The result was beyond our expectations: different chapters organized local events to celebrate makesense in their cities and we observed a wave of cool beans on the internet!
4) It’s an iterative process
Even more than a usual rebranding, the ultimate objective of a community rebranding is to stay as true to the community DNA to possible.
Taking some baby steps, iterating and taking time to get everyone on the same page will surely save more time and energy than doing one big jump!
- Zoom in, zoom out
Before building our brand platform with SoixanteSeize, we had already started to explore our vision, purpose and mission on our own simply by digging in our DNA.
During the summer of 2016, Leila had read about a book chapter presenting a case study from IBM’s rebranding in 2002. After going through deep business changes, the identity of the company was no longer clear both inside and outside ofthe company. Before looking for the perfect new slogan or tagline, they worked on a 5-page essay exercise to sharpen their thoughts. It was in fact somebody from the outside the company who wrote it, but who knew IBM very well and had great writing skills. This 5-page essay later led to the famous “Smarter Planet.”
We decided to give it a try and did the same exercise for makesense. We asked a volunteer from the early days, Julie, to write an essay about makesense.
This exercise genuinely helped highlight some of the core elements of makesense’s DNA (learning process, open environment/playground, journey, enthusiasm etc.) which appear in our brand concept today. This exercise also saved a lot of time of research from the agency.
- You may not know what are the exact next steps
Why did it take so long for us to hire an agency? It took us time to be able to write a proper brief with a complete and precise list of needs.
We surrounded ourselves with people who knew about the topic. As we did not have budget for this project at first, we looked for pro bono help. It did not bring the results we expected but each time helped us to question ourselves, learn from our mistakes, and identify our next step. We are very grateful to these agencies.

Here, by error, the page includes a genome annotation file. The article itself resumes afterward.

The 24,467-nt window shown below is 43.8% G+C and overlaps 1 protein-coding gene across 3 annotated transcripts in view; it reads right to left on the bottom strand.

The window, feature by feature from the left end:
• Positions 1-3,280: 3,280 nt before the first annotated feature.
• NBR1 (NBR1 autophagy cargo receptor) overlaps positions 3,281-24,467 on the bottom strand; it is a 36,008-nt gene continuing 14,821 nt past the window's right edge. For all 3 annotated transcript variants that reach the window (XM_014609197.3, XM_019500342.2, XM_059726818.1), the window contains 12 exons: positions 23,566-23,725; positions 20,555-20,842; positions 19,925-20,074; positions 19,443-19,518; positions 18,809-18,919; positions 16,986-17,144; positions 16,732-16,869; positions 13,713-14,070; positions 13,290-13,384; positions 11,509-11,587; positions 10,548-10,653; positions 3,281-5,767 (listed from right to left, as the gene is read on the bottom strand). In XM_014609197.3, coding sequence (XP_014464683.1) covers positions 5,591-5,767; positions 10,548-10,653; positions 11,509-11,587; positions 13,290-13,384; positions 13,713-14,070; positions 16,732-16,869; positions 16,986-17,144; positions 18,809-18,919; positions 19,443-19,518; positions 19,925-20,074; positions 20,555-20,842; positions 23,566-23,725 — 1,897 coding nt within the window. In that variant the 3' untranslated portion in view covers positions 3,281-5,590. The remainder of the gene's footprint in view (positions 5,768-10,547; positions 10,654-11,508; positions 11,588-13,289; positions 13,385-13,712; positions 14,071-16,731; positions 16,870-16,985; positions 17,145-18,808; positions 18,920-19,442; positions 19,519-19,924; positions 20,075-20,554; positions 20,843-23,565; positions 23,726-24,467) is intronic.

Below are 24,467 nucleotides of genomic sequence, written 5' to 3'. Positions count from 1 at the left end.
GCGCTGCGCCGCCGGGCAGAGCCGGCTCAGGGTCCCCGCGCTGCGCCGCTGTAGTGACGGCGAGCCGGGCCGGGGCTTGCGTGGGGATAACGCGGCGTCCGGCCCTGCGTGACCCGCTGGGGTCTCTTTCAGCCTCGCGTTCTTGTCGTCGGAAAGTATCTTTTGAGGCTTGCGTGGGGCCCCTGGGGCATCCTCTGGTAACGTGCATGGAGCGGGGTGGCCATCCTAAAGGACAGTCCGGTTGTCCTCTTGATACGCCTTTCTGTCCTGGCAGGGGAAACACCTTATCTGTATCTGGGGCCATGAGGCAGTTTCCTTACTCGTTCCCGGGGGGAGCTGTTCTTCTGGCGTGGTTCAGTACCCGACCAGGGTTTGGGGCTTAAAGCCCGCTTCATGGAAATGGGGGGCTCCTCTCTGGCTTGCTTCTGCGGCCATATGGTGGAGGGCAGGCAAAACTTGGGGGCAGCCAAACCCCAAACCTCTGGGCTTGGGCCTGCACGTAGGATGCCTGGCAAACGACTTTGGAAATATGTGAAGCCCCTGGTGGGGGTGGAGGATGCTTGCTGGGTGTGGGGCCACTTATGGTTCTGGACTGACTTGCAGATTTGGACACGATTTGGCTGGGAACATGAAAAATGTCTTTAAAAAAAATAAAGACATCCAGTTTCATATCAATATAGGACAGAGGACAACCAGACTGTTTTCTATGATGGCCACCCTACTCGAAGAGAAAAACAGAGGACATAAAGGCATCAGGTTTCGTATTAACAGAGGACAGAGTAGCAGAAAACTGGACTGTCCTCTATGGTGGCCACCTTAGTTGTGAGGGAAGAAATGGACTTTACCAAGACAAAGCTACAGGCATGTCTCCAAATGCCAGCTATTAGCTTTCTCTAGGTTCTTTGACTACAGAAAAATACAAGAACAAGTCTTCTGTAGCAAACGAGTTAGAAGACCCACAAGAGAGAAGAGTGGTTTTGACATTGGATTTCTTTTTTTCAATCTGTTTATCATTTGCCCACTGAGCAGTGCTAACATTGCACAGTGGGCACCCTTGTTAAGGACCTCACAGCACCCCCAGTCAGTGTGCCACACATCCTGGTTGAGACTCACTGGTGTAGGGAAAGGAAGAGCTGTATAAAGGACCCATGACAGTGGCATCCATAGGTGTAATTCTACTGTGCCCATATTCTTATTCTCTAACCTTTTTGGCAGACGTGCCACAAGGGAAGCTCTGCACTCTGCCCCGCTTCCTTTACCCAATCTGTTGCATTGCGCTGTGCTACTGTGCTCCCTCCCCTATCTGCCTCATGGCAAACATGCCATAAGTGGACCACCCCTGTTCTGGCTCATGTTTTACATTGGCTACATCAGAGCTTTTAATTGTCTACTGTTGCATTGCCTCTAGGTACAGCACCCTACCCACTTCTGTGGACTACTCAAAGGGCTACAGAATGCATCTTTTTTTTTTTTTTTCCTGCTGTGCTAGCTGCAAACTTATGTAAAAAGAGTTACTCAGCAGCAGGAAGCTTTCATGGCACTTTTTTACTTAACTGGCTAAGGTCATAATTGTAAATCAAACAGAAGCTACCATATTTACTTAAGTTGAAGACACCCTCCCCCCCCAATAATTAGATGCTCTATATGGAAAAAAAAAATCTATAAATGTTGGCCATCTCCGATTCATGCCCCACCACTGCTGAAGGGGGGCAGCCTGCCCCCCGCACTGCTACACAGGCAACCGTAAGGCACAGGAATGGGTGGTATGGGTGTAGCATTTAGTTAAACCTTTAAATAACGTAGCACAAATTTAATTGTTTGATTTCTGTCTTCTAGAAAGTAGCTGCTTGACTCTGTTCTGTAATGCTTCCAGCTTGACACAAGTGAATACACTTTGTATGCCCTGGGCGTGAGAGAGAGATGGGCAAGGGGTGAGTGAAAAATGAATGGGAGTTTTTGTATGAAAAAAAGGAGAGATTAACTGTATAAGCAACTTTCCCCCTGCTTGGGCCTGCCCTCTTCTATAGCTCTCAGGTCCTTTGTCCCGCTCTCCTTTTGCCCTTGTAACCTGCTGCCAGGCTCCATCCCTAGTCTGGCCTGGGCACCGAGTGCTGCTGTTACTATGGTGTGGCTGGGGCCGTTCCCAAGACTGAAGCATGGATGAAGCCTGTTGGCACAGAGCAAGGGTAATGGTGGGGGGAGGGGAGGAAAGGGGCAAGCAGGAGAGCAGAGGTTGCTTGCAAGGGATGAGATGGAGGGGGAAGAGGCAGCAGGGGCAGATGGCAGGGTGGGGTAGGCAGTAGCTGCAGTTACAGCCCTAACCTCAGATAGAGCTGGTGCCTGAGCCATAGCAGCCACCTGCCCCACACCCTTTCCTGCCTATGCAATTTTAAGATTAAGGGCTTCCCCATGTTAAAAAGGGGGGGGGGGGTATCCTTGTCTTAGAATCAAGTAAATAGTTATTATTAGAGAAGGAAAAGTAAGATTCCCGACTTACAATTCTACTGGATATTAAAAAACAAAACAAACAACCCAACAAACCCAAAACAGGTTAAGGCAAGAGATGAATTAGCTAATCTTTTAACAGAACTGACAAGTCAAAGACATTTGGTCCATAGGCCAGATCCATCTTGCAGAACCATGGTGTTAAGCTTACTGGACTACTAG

5) Build a steady client-agency relationship
- A relationship built on mutual trust
Following the support offered by Merlin and the essay about makesense, the work on our identity had already been going on for a year, and it was clear for everyone that we needed some professional support. We were not in a hurry, but we had to set a good pace.
As makesense, we know what we do, as SoixanteSeize, they knew how to lead us through a strategic process that would end in a visual outcome. At that time, we had no clue what the visual result would be and felt safe and in good hands with their approach. SoixanteSeize also showed some real interest in the makesense project, but without over-admiring us or forgetting to challenge us, too. On our side, we were transparent about our internal decision processes, the challenges we were facing internally and regularly reminding them about our values, objectives and constraints.
- Do not forget Pareto’s Law, be picky!
We chose the agency in September, ran the strategic workshop in October and discovered the first brand concepts in November. The deadlines were tight as we had planned to launch the new brand in February or March at the latest (there are many other projects in the pipeline, amongst them the makesense festival on April 14th in Paris).
From November on, we started a huge back-and-forth process, starting by learning how to share constructive feedback on visual elements. The agency accepted straight away to organize our crash-test evening (the makesense Fight Club) with the community.
When seeing that this rebranding work was coming to an end (after more than 2 years), we had to pay attention to all details on deliverables. We always questioned how the community or the employees would use the content of the brand book. We decided to built toolkits, for each audience, to help members of the community and employees understand the changes and easily embrace them! These communication toolkits were done with the great help of the branding brothers, Avner and Ruben Uzan.
When you get closer to the deadline after months of work, there is a risk to drop your guard as most of the work as been done. Our last deliverable was the brand manifesto video. We were extremely picky with each and every image chosen for our new brand manifesto video.